“Be of good comfort…and the God of love and peace shall be with you.” 2 Corinthians 13:11
This admonition and promise, at first glance, seem to be backwards. It seems as though Paul should first give the promise of God’s presence with us, followed by the admonition to therefore be comforted. But he doesn’t.
Paul actually says for us to be comforted and then promises – subsequently – that the God of love and peace will be with us. The clear implication is that the love and peace of God will only be felt by us after we follow the admonition to “be of good comfort.” Why?
The fact is that Paul is exhorting us to be comforted. We are to allow the transcendent promises of God to flood our hearts; we are commanded to receive the marvelous truths of the gospel and hold on to them and believe them. It is only when we allow ourselves to be comforted, when we give in to the reality of goodness and joy and pleasure in all that God promises to us and purposes for us — it is onlythen that we can feel the love and peace of God with us. It cannot be in any other order!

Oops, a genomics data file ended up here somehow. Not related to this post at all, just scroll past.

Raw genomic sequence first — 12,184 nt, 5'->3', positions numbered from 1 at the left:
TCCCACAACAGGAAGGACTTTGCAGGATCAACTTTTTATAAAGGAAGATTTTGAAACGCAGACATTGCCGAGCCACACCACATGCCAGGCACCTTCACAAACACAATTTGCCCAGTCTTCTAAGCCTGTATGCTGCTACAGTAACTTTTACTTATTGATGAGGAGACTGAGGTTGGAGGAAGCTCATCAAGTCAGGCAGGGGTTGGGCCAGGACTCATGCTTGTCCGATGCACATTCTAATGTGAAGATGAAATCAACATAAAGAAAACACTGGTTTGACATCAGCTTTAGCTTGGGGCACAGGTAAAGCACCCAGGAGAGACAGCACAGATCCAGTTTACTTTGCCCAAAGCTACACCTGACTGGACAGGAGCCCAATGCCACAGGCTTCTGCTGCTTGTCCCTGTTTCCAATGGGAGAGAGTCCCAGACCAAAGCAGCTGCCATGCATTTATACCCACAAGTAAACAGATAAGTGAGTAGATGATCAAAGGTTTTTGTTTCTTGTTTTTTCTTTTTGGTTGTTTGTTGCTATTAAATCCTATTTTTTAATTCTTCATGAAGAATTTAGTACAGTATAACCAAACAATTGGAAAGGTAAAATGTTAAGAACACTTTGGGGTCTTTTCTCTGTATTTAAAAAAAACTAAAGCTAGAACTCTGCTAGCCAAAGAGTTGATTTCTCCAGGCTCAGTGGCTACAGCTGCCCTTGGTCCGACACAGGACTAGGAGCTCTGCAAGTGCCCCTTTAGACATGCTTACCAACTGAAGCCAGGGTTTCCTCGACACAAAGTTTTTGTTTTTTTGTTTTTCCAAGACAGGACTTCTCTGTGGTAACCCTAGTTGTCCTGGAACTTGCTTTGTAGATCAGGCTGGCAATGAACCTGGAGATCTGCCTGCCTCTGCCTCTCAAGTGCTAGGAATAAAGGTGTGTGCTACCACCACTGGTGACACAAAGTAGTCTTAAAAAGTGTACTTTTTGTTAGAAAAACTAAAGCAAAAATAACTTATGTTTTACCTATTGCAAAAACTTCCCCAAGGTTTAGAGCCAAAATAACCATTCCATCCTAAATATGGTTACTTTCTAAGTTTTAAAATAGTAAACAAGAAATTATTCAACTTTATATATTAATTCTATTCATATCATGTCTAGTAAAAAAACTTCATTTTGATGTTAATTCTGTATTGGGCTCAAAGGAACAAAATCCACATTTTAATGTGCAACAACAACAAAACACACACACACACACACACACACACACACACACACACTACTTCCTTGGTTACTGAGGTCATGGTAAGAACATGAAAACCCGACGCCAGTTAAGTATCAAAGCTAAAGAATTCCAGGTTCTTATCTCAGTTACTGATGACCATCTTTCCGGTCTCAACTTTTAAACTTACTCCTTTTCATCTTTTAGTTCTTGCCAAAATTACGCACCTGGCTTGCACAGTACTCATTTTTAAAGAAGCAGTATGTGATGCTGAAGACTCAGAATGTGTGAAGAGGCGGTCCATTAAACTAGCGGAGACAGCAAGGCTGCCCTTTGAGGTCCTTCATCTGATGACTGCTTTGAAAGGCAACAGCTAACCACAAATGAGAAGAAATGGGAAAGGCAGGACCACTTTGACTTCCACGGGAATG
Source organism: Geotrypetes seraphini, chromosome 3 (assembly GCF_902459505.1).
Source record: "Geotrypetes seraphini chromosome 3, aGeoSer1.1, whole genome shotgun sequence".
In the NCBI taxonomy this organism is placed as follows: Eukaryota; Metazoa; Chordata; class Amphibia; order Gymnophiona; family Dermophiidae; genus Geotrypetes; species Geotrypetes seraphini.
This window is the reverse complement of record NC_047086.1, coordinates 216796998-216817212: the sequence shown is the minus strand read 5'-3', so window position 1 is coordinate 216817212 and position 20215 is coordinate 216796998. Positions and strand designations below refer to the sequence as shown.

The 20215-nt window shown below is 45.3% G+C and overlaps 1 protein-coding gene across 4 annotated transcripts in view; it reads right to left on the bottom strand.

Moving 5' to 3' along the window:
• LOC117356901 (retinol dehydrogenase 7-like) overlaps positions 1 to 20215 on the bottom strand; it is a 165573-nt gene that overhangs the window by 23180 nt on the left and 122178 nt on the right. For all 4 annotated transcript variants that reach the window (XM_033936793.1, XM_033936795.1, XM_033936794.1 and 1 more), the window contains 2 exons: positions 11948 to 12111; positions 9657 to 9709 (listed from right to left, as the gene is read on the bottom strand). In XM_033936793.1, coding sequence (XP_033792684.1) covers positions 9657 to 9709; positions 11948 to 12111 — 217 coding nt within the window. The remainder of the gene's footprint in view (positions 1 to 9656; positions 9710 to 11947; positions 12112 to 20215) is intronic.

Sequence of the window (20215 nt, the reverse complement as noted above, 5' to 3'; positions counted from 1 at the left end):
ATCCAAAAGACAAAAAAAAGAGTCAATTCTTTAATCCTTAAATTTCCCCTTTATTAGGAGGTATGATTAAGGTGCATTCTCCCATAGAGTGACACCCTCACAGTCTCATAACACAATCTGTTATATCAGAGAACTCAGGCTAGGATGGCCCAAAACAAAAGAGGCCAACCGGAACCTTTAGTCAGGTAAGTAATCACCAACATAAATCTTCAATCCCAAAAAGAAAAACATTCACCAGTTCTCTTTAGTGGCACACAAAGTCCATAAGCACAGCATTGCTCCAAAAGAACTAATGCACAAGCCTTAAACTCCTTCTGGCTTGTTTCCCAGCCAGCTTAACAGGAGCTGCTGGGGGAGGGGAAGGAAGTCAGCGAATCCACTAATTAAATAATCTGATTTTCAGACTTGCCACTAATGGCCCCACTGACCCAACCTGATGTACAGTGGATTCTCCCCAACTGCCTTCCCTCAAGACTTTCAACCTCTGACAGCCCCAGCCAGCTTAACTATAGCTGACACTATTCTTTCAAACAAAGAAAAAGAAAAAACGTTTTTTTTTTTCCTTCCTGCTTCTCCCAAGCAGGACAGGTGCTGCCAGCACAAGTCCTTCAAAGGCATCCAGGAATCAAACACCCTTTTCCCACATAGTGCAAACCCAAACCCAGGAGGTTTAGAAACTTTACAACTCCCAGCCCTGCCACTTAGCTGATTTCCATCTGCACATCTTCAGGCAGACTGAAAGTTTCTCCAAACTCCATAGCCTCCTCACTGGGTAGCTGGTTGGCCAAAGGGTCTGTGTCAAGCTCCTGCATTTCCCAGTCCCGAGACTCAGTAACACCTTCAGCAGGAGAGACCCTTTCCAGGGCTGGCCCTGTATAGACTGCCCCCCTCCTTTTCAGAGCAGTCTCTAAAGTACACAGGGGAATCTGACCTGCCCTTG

We may often wonder why God has not sent comfort our way, why we do not feel the presence of God with us. But the truth is that God has sent countless comforts our way, in His Word, but we have not believed them, have not received them, have not allowed them to infiltrate our doubting and discouraged and deflated hearts.
It is only when we allow ourselves to be comforted by the truth of all that God has promised us that we will then feel the love and peace of God with us. So, believer, be comforted.
I carefully mapped out my strategy, which would begin with an early visit to the Twin Towers’ sight-seeing deck in order to get a bird’s eye view of all of New York. To this day, I don’t know why my alarm clock didn’t go off, allowing me to get up early and head to the Twin Towers for sight-seeing — but it didn’t.